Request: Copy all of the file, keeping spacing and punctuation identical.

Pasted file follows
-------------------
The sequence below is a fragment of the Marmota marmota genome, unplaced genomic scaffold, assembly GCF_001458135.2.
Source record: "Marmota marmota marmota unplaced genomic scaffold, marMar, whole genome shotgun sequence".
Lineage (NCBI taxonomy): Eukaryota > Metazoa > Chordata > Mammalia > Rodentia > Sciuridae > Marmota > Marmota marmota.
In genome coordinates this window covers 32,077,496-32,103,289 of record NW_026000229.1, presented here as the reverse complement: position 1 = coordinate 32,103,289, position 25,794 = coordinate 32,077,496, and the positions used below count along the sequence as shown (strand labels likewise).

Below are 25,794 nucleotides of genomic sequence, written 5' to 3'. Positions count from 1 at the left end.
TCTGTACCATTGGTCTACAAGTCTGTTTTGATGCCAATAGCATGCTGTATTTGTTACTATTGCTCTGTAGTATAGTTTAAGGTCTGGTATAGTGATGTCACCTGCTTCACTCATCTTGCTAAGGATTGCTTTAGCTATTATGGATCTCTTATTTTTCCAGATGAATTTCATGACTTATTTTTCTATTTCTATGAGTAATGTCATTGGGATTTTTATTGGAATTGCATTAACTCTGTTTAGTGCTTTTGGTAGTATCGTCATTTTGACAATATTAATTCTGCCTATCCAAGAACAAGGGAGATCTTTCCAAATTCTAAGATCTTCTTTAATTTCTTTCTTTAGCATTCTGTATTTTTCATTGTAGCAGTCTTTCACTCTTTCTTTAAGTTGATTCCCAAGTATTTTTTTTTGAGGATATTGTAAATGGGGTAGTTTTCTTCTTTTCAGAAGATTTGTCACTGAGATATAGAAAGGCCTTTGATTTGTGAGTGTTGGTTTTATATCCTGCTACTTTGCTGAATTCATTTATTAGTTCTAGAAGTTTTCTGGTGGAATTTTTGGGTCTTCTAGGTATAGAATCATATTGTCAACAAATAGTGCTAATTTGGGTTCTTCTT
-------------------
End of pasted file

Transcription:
The sequence below is a fragment of the Marmota marmota genome, unplaced genomic scaffold, assembly GCF_001458135.2.
Source record: "Marmota marmota marmota unplaced genomic scaffold, marMar, whole genome shotgun sequence".
Lineage (NCBI taxonomy): Eukaryota > Metazoa > Chordata > Mammalia > Rodentia > Sciuridae > Marmota > Marmota marmota.
In genome coordinates this window covers 32,077,496-32,103,289 of record NW_026000229.1, presented here as the reverse complement: position 1 = coordinate 32,103,289, position 25,794 = coordinate 32,077,496, and the positions used below count along the sequence as shown (strand labels likewise).

Below are 25,794 nucleotides of genomic sequence, written 5' to 3'. Positions count from 1 at the left end.
TCTGTACCATTGGTCTACAAGTCTGTTTTGATGCCAATAGCATGCTGTATTTGTTACTATTGCTCTGTAGTATAGTTTAAGGTCTGGTATAGTGATGTCACCTGCTTCACTCATCTTGCTAAGGATTGCTTTAGCTATTATGGATCTCTTATTTTTCCAGATGAATTTCATGACTTATTTTTCTATTTCTATGAGTAATGTCATTGGGATTTTTATTGGAATTGCATTAACTCTGTTTAGTGCTTTTGGTAGTATCGTCATTTTGACAATATTAATTCTGCCTATCCAAGAACAAGGGAGATCTTTCCAAATTCTAAGATCTTCTTTAATTTCTTTCTTTAGCATTCTGTATTTTTCATTGTAGCAGTCTTTCACTCTTTCTTTAAGTTGATTCCCAAGTATTTTTTTTTGAGGATATTGTAAATGGGGTAGTTTTCTTCTTTTCAGAAGATTTGTCACTGAGATATAGAAAGGCCTTTGATTTGTGAGTGTTGGTTTTATATCCTGCTACTTTGCTGAATTCATTTATTAGTTCTAGAAGTTTTCTGGTGGAATTTTTGGGTCTTCTAGGTATAGAATCATATTGTCAACAAATAGTGCTAATTTGGGTTCTTCTT